If the team uses the FuSca sprint process or standard Scrum to plan and manage its work, those methods will provide the agenda for most of your meetings (the “ceremonies”). For any other, creating and ruthlessly following an agenda will add greatly to productive use of the time and attendee satisfaction.

Format

A useful agenda format (download) for recurring meetings such as team meetings is:

  • Revision of the previous meeting’s notes:
    1. Ask if any corrections are needed.
      Note: After the first meeting, do not allow meeting time for reading them, to save time and enforce the discipline of reading the notes before the meetings.
    2. Achieve agreement on the changes before moving forward.
  • Old issues:
    • Old issues are those discussed in previous meetings.
    • Issues are included here only when:
      • Action items have fallen due since the last meeting, or
      • The group previously agreed to discuss those issues at this meeting.
      • To restart the conversation, have people responsible for action items report their progress, or give a synopsis of the previous discussion and ask a follow-up question.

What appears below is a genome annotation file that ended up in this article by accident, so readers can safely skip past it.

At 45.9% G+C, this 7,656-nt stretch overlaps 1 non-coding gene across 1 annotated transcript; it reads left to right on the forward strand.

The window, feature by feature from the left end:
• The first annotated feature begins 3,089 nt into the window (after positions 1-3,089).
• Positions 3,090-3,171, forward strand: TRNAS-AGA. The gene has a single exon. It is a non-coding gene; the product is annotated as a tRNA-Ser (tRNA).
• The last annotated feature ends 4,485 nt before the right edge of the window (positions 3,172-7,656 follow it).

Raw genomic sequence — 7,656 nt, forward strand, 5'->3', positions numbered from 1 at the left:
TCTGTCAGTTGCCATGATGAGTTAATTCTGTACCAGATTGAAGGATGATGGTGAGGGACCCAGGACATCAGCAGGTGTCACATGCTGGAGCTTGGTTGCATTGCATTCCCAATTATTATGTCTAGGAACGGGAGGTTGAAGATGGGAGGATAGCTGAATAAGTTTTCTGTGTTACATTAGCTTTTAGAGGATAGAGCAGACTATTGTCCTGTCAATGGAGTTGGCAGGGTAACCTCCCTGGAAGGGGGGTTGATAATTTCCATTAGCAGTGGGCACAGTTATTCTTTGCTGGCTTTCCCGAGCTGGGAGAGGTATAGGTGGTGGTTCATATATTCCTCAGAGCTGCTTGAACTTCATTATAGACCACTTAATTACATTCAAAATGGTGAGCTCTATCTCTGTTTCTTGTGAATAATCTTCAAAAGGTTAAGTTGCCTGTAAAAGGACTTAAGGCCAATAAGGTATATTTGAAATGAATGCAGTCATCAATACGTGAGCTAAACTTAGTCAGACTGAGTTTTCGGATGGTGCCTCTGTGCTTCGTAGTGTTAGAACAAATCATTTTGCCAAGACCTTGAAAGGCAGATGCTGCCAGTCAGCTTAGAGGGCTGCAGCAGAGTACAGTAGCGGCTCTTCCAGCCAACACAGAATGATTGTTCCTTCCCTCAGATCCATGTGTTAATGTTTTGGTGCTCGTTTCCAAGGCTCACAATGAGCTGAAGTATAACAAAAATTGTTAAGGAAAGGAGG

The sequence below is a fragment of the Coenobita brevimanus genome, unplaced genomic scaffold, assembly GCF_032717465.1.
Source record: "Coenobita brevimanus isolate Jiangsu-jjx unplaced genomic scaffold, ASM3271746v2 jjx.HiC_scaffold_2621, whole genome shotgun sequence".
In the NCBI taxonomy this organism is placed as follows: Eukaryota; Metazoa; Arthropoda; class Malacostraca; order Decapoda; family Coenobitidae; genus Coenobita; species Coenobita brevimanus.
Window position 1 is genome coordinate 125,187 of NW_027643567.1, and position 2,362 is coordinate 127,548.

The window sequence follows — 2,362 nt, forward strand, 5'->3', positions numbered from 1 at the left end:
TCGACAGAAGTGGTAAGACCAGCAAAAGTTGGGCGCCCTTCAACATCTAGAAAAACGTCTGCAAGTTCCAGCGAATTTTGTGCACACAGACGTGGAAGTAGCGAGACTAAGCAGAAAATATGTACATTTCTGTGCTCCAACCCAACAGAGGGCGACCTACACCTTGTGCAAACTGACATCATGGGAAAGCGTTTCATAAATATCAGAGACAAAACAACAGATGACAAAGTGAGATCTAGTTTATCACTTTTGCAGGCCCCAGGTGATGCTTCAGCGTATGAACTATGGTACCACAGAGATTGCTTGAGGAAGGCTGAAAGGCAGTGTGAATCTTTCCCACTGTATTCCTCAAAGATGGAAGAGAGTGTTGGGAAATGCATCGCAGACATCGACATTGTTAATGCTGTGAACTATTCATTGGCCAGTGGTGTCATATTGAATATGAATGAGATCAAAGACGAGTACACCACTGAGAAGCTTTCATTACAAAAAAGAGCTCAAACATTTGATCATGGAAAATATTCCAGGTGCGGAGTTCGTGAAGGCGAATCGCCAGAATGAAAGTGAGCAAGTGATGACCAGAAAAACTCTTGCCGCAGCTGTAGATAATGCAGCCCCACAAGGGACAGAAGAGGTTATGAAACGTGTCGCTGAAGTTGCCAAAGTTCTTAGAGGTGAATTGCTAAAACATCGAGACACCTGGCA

• New issues:
    • New issues are those identified but not discussed in previous meetings, and those raised with the facilitator in the interim.
    • Issues raised during the meeting may be given priority over other new issues if the group agrees to do so.
      Note: However, do not skip “Old Issues.”
    • New issues must meet one of these criteria:
      • Relate to team goals, project plans or the Team Charter (see next page).
      • Be a response to a request from outside the team.
      • Relate to an idea or problem that may affect every member.
        Note: If the person raising the issue, or the team at the meeting, cannot relate an issue to one of these criteria, turn the issue back to the person to resolve alone or with selected team members outside the meeting.
  • Review of the Parking Lot and action items (discussed under “Running the Meeting” below).

Meeting Rules

Borrow a Proven Set